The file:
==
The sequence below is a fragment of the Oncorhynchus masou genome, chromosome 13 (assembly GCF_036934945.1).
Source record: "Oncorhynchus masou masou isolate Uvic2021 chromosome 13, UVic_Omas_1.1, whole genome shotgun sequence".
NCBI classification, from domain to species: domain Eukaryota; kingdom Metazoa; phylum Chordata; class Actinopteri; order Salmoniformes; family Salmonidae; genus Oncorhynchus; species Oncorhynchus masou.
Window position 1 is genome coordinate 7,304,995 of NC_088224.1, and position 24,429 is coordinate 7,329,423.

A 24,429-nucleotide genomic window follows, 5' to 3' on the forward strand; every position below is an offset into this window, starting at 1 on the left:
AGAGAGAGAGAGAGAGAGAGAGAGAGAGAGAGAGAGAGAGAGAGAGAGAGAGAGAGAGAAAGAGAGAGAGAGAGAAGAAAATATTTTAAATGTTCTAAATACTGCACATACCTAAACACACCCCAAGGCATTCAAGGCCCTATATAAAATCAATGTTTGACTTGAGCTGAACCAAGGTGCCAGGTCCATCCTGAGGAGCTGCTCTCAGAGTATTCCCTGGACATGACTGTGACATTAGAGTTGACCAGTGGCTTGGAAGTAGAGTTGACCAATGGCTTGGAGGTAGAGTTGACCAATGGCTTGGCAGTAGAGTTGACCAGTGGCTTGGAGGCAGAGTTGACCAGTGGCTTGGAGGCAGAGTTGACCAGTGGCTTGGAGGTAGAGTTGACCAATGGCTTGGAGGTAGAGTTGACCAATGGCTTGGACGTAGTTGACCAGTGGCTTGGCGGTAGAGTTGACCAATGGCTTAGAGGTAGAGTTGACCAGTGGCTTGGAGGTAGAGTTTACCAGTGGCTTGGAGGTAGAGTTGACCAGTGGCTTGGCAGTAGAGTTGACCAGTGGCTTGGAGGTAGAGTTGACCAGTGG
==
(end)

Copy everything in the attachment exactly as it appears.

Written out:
The sequence below is a fragment of the Oncorhynchus masou genome, chromosome 13 (assembly GCF_036934945.1).
Source record: "Oncorhynchus masou masou isolate Uvic2021 chromosome 13, UVic_Omas_1.1, whole genome shotgun sequence".
NCBI classification, from domain to species: domain Eukaryota; kingdom Metazoa; phylum Chordata; class Actinopteri; order Salmoniformes; family Salmonidae; genus Oncorhynchus; species Oncorhynchus masou.
Window position 1 is genome coordinate 7,304,995 of NC_088224.1, and position 24,429 is coordinate 7,329,423.

A 24,429-nucleotide genomic window follows, 5' to 3' on the forward strand; every position below is an offset into this window, starting at 1 on the left:
AGAGAGAGAGAGAGAGAGAGAGAGAGAGAGAGAGAGAGAGAGAGAGAGAGAGAGAGAGAAAGAGAGAGAGAGAGAAGAAAATATTTTAAATGTTCTAAATACTGCACATACCTAAACACACCCCAAGGCATTCAAGGCCCTATATAAAATCAATGTTTGACTTGAGCTGAACCAAGGTGCCAGGTCCATCCTGAGGAGCTGCTCTCAGAGTATTCCCTGGACATGACTGTGACATTAGAGTTGACCAGTGGCTTGGAAGTAGAGTTGACCAATGGCTTGGAGGTAGAGTTGACCAATGGCTTGGCAGTAGAGTTGACCAGTGGCTTGGAGGCAGAGTTGACCAGTGGCTTGGAGGCAGAGTTGACCAGTGGCTTGGAGGTAGAGTTGACCAATGGCTTGGAGGTAGAGTTGACCAATGGCTTGGACGTAGTTGACCAGTGGCTTGGCGGTAGAGTTGACCAATGGCTTAGAGGTAGAGTTGACCAGTGGCTTGGAGGTAGAGTTTACCAGTGGCTTGGAGGTAGAGTTGACCAGTGGCTTGGCAGTAGAGTTGACCAGTGGCTTGGAGGTAGAGTTGACCAGTGG